Kel n El Take On Cat’s Cradle: FT Briston Maroney


It was 6:30 pm, and THE Briston Maroney was set to hit the stage at 8:00 sharp. We were giggly with anticipation. Before we could even enter the venue, we faced our first challenge of the night: downpour. We were soaked, water dripping down our hair, our carefully selected jeans sopping wet. Was this discomfort worth the close proximity to our musical idols that we were hoping for? Would this line we stood in, Converse canvas ruined, ever lead us to the electrifying experience we were expecting? It was the question of the ages. Our measly group of four huddled under an incredibly small umbrella. Its broken spindles provided approximately seven inches of protection from the storm.
Hands stamped with proof of our underage immaturity, we approached the coat check, turning in our singular rain jacket (and hidden umbrella) for a whopping one dollar. We first headed over to the merch table, where we settled on a realistic approach, one t-shirt each, knowing that even in the depth of our desire, we could not inflict the monetary harm we craved. After our purchases, proof of our attendance, we huddled together like sardines in front of the stage, trying to cram as close as we could to the front.
Our long night was just beginning. The opener was a band called Medium Build. Who were they? Were they built? Were they medium? Screaming these questions at each other over the roaring crowd, nothing could have prepared us for the opener of a lifetime. This band, rather, this troop of men, had as much energy as a three-year-old who’d just downed a can of red bull. We were awestruck; tears streamed down our faces. By the time Medium Build walked off the stage, we decided that we were their new biggest fans.
After the breathtaking opener, we wondered aloud how Briston could possibly top that. However, Briston Maroney came on to the now sunflower-covered stage and did not disappoint. Opening with his song Small Talk, the crowd immediately joined in, screaming along. There was an energy shift in the room with Briston onstage; it was clear everyone had bought tickets to see him. We were standing amongst Maroney superfans. Maroney maniacs. Briston himself was awestruck by the pure appreciation shown by the crowd, saying “Oh my God” into the mic multiple times in just the first song.
Briston’s setlist was a considerable asset that made the concert what it was. He played songs from his 2021 album Sunflower, as well as his various EPs. His style of music exhibits an array of emotions, including songs like It’s Still Cool If You Don’t, an upbeat, moshing song that busted a few eardrums (including Ellie’s). He also played more intimate songs, such as Fool’s Gold, I’ve Been Waiting, and Freakin’ Out On the Interstate. His music clearly stems from a very personal place, as all his songs are lyric-driven and convey vulnerable emotions as he opens up to the world. Upon a fan’s request, Under my Skin was performed, a crowd favorite. The night’s final song was Caroline, a tune about a young girl from one of his first shows, in which Briston saw much of his younger self.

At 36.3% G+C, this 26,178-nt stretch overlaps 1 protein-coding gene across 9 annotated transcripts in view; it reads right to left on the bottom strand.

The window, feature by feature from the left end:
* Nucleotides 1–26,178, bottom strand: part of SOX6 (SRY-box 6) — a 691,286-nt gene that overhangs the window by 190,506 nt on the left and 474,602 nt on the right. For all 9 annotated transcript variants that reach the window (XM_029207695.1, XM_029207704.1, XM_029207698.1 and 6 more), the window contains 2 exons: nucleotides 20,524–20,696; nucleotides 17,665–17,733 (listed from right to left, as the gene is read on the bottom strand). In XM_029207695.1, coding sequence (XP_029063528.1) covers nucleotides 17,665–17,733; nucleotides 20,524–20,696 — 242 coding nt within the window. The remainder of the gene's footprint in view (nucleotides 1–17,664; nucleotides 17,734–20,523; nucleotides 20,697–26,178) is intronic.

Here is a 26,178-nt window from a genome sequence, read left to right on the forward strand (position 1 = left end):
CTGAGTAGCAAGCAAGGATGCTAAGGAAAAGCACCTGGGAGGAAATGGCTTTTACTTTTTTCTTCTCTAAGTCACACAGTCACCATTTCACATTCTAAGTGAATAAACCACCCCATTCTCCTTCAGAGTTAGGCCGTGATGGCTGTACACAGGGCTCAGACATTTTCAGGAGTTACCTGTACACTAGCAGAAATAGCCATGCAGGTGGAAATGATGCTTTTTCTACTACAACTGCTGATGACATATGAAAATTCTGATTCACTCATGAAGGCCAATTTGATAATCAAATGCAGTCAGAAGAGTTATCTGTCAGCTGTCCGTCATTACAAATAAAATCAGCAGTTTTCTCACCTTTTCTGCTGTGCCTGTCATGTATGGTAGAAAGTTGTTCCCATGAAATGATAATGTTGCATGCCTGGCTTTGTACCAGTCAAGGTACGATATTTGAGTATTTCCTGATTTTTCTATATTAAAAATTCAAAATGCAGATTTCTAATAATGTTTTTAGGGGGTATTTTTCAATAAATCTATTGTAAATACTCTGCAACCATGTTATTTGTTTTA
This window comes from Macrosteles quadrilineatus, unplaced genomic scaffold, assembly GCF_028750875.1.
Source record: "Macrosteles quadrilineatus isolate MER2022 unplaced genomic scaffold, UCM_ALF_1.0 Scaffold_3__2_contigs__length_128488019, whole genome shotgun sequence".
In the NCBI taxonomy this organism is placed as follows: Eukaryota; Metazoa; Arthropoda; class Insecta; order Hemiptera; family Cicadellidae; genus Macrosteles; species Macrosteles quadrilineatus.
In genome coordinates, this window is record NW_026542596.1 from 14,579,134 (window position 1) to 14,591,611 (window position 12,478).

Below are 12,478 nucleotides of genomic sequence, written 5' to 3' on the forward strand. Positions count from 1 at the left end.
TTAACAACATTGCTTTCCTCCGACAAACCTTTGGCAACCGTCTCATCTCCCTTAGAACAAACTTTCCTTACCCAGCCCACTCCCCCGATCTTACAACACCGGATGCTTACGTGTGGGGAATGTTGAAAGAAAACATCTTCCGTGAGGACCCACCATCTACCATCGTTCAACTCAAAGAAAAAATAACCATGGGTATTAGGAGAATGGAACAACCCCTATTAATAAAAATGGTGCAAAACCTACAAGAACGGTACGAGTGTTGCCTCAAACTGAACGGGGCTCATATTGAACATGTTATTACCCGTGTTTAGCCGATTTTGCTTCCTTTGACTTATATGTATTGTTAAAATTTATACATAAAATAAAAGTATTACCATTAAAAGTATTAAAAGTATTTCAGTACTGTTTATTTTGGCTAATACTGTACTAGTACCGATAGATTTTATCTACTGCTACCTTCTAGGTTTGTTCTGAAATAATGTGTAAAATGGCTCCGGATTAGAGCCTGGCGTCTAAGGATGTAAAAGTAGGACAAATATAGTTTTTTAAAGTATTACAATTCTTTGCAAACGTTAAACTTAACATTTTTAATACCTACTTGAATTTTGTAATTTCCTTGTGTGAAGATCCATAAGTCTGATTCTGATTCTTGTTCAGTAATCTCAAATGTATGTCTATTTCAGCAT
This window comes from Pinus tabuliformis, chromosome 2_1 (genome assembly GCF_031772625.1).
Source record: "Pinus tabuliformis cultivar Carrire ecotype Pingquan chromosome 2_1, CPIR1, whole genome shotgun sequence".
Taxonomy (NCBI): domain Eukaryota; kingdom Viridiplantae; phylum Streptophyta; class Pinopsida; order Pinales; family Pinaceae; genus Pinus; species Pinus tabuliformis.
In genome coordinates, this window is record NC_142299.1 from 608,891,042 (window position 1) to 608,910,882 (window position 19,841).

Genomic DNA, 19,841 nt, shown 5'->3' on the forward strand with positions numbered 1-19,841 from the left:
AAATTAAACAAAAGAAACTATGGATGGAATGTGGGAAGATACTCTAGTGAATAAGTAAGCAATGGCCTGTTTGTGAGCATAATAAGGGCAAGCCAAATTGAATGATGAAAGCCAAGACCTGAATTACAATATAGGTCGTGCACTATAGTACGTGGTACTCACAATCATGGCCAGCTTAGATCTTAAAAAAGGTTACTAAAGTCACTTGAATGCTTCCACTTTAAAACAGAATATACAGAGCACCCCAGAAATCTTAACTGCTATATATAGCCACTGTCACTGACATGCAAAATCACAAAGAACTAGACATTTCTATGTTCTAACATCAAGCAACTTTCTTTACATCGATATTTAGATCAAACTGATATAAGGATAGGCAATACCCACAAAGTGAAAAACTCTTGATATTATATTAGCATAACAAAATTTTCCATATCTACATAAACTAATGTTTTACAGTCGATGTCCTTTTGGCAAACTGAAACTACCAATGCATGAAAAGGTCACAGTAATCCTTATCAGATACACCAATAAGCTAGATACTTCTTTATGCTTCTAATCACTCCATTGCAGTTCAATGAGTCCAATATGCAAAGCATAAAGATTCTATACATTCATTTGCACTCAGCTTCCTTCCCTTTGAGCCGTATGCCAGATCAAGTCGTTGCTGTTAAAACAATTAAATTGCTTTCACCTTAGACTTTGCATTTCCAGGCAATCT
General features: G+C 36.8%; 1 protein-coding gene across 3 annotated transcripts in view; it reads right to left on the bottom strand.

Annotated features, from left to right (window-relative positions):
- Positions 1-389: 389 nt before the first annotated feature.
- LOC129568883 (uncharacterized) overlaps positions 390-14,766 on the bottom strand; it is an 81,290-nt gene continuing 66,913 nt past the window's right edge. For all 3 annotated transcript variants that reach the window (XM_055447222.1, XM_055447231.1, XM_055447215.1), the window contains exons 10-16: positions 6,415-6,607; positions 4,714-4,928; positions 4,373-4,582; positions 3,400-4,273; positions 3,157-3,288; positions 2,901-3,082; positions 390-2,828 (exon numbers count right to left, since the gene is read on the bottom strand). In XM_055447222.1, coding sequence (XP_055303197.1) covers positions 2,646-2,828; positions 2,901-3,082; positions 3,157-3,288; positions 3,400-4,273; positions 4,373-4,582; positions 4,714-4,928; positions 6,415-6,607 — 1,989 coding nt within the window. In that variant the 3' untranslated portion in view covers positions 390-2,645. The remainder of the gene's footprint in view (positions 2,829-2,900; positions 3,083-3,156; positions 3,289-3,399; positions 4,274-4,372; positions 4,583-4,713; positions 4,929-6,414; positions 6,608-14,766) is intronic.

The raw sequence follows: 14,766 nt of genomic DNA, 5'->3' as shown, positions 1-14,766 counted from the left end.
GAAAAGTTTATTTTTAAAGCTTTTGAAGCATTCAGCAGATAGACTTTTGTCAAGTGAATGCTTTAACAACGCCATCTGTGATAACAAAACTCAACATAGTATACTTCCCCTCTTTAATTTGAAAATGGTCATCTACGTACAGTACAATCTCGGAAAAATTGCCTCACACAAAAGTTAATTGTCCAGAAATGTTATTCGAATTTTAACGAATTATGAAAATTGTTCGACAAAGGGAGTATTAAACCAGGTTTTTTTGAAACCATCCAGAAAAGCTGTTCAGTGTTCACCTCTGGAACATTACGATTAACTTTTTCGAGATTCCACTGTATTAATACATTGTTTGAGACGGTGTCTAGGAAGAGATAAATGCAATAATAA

During the whole concert, there was a sense of friendship between the band and the fans. The small venue significantly contributed to this, allowing even the people in the back to get what would have been a pit-like distance from the stage in an arena. Both Briston and Medium Build took a BeReal picture with the audience and had multiple conversations with different crowd members. Even if these artists aren’t your cup of tea, a small concert venue is an entirely different experience.
The night’s most memorable moment was when Briston pulled a fan onstage, describing him as “the most beautiful person to walk this planet.” This fan had been to every single one of Briston’s concerts in the North Carolina area and had a tattoo of Briston’s signature. He had been pulled up on stage at every show. Briston Maroney has terrific music, but he is so beloved by his fans because he cares about them.
Despite our silly and energetic moods throughout the night, the concert itself was a meaningful and emotional performance that greatly impacted everyone in the room. Regardless of being a superfan or not, Briston’s inward and reflective style creates a remarkably beautiful vitality, especially when performed live. Music is an art, an expression of emotion and a way for others to express and relate with their own. Briston’s show was a perfect example of this, inciting plenty of laughs, screams, cries, and kisses from his audience. We would 100% recommend attending a concert by either of these artists, Briston Maroney or Medium Build, purely because of the connection between them and the crowd, and the space it creates for the most crucial part of music, how it makes the audience feel.